During the jump training and speed and agility drills, the subjects were instructed and reminded to maintain a neutral overall alignment. Verbal cues were given to keep the knees and ankles hip distance apart and to use exaggerated knee and hip flexion when landing from a jump, decelerating, and cutting. Trainers gave constant feedback on jump-land mechanics as previously described (5). Strength training focused on hamstring, hip flexion/abduction, core, abdominal, and shoulder musculatures to aid in proper lower extremity alignment and muscle recruitment patterns. The subjects performed strength training in a weight room using machines, free weights, a cable system, and body weight exercises. At the end of each session, flexibility exercises were performed that targeted the hamstrings, quadriceps, iliotibial band, hip flexors, gastrocnemius/soleus, deltoid, triceps, pectoralis major, biceps, and low back.
For data that were normally distributed (Kolmogorov-Smirnov test), a 2-tailed paired t-test was used to detect the differences between the 2 test periods. Data that failed the normality test were assessed with Wilcoxon matched-pairs signed-ranks tests. Chi-square analyses were used to compare the distribution of the subjects in the percentile rank subcategories before and after training in the MSFT and in the 3 normalized knee separation distance categories (≤60, 61–80, and >80%) in the drop-jump test. Effect sizes were calculated and interpreted according to Cohen's standards (13). Power and sample size were calculated to evaluate the effect of training on the normalized knee separation distances. With 57 subjects in this study, it was found that this investigation had sufficient power (>90%) to detect significant differences in normalized knee separation distances (at least 15 ± 1%) and in estimated O2max values (at least 5 ± 1) at a level of 0.05. For all comparisons, a level of p ≤ 0.05 was considered to be statistically significant.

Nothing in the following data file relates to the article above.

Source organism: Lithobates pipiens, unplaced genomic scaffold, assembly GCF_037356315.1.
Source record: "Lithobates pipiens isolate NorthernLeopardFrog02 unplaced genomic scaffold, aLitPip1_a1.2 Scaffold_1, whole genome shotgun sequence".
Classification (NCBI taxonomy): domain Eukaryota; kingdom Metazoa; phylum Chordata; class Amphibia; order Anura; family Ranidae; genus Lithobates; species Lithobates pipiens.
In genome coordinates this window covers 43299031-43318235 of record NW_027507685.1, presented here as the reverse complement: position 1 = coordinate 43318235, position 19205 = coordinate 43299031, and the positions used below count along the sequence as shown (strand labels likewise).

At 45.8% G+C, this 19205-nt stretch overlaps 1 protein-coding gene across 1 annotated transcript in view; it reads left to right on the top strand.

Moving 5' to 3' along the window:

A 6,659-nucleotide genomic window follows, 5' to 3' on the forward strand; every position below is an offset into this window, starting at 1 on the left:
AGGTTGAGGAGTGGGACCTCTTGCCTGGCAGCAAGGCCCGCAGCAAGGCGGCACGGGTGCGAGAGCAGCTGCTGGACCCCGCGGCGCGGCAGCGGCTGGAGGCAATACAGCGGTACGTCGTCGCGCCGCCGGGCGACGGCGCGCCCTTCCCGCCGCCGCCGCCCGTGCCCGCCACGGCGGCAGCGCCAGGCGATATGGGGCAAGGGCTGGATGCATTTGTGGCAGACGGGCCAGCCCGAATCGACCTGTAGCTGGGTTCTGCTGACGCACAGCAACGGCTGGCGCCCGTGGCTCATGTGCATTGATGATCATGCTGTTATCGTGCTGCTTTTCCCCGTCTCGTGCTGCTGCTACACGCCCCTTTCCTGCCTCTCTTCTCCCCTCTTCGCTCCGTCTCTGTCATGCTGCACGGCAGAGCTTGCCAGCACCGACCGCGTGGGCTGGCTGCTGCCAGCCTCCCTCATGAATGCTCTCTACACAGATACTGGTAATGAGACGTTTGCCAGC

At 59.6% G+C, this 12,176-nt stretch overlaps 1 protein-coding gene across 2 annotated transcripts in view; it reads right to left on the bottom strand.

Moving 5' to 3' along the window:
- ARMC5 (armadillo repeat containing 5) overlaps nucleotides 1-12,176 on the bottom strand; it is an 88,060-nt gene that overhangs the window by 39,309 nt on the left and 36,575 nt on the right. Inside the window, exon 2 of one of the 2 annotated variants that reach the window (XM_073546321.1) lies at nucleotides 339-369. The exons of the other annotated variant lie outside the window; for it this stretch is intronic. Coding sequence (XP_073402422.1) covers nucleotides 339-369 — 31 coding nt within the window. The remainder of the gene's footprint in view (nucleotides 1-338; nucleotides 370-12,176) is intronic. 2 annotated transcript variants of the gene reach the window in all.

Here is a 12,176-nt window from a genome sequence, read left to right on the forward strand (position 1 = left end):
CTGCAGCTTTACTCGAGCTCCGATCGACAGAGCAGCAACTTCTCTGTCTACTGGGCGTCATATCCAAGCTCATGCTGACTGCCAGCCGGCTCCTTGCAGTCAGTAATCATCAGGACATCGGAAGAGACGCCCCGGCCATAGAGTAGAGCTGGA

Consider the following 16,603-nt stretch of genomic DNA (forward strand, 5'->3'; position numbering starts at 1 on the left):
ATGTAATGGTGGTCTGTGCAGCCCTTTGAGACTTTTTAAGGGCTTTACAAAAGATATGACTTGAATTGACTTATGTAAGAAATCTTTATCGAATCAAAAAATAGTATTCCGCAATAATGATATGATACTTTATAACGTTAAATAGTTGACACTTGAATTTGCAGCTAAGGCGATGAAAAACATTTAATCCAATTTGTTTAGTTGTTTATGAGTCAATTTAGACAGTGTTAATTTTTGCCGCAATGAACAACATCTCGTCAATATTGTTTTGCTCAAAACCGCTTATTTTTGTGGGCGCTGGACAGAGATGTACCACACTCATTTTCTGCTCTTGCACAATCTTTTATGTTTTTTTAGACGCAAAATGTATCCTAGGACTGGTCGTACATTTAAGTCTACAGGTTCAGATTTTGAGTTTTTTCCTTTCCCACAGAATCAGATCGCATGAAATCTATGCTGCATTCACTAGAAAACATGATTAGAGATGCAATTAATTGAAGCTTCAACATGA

In the video drop-jump test, statistically significant increases were found between pretrained and posttrained test sessions on landing in the mean absolute knee separation distance (p < 0.0001), the mean normalized knee separation distance (p < 0.0001), and in the distribution of the subjects in the normalized knee separation distance categories (p < 0.0001, Table 2, Figure 2). Improvement in the normalized knee separation distance was demonstrated in 91% of the subjects.
A statistically significant improvement was found in the mean estimated O2max score (p < 0.0001) and in the difference in the distribution of the subjects in the categories between pretrain and posttrain test sessions (p < 0.0001, Figure 3). Eighty-nine percent of the subjects improved this score.
A significant improvement was found in the vertical jump test (p < 0.0001), as 70% of the subjects increased their scores. However, the effect size was small (0.09). There was no significant improvement in the 18-m sprint test. No subject sustained an injury that resulted in loss of time training or that required formal medical attention. All the subjects attended at least 14 of the 18 training sessions.